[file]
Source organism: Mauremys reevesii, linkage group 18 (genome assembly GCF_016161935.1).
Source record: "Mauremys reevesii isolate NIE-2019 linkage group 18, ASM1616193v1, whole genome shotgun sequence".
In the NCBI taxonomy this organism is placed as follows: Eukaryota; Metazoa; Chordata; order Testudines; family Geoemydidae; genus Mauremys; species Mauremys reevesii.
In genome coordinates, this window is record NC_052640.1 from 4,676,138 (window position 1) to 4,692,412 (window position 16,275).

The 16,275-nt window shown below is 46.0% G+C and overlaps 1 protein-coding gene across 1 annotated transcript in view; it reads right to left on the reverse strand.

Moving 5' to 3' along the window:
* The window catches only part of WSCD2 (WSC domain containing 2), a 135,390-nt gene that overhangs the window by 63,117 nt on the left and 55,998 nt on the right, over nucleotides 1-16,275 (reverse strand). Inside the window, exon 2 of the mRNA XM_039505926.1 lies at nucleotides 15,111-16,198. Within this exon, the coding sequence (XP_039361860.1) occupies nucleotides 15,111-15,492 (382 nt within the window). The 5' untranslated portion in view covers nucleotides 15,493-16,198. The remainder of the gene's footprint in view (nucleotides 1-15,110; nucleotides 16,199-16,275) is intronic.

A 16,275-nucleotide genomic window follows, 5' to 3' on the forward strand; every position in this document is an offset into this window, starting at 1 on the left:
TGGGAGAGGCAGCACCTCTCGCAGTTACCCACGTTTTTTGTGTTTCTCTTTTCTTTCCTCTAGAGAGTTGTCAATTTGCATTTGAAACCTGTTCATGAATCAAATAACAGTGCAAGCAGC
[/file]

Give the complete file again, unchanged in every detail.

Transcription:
Source organism: Mauremys reevesii, linkage group 18 (genome assembly GCF_016161935.1).
Source record: "Mauremys reevesii isolate NIE-2019 linkage group 18, ASM1616193v1, whole genome shotgun sequence".
In the NCBI taxonomy this organism is placed as follows: Eukaryota; Metazoa; Chordata; order Testudines; family Geoemydidae; genus Mauremys; species Mauremys reevesii.
In genome coordinates, this window is record NC_052640.1 from 4,676,138 (window position 1) to 4,692,412 (window position 16,275).

The 16,275-nt window shown below is 46.0% G+C and overlaps 1 protein-coding gene across 1 annotated transcript in view; it reads right to left on the reverse strand.

Moving 5' to 3' along the window:
* The window catches only part of WSCD2 (WSC domain containing 2), a 135,390-nt gene that overhangs the window by 63,117 nt on the left and 55,998 nt on the right, over nucleotides 1-16,275 (reverse strand). Inside the window, exon 2 of the mRNA XM_039505926.1 lies at nucleotides 15,111-16,198. Within this exon, the coding sequence (XP_039361860.1) occupies nucleotides 15,111-15,492 (382 nt within the window). The 5' untranslated portion in view covers nucleotides 15,493-16,198. The remainder of the gene's footprint in view (nucleotides 1-15,110; nucleotides 16,199-16,275) is intronic.

A 16,275-nucleotide genomic window follows, 5' to 3' on the forward strand; every position in this document is an offset into this window, starting at 1 on the left:
TGGGAGAGGCAGCACCTCTCGCAGTTACCCACGTTTTTTGTGTTTCTCTTTTCTTTCCTCTAGAGAGTTGTCAATTTGCATTTGAAACCTGTTCATGAATCAAATAACAGTGCAAGCAGC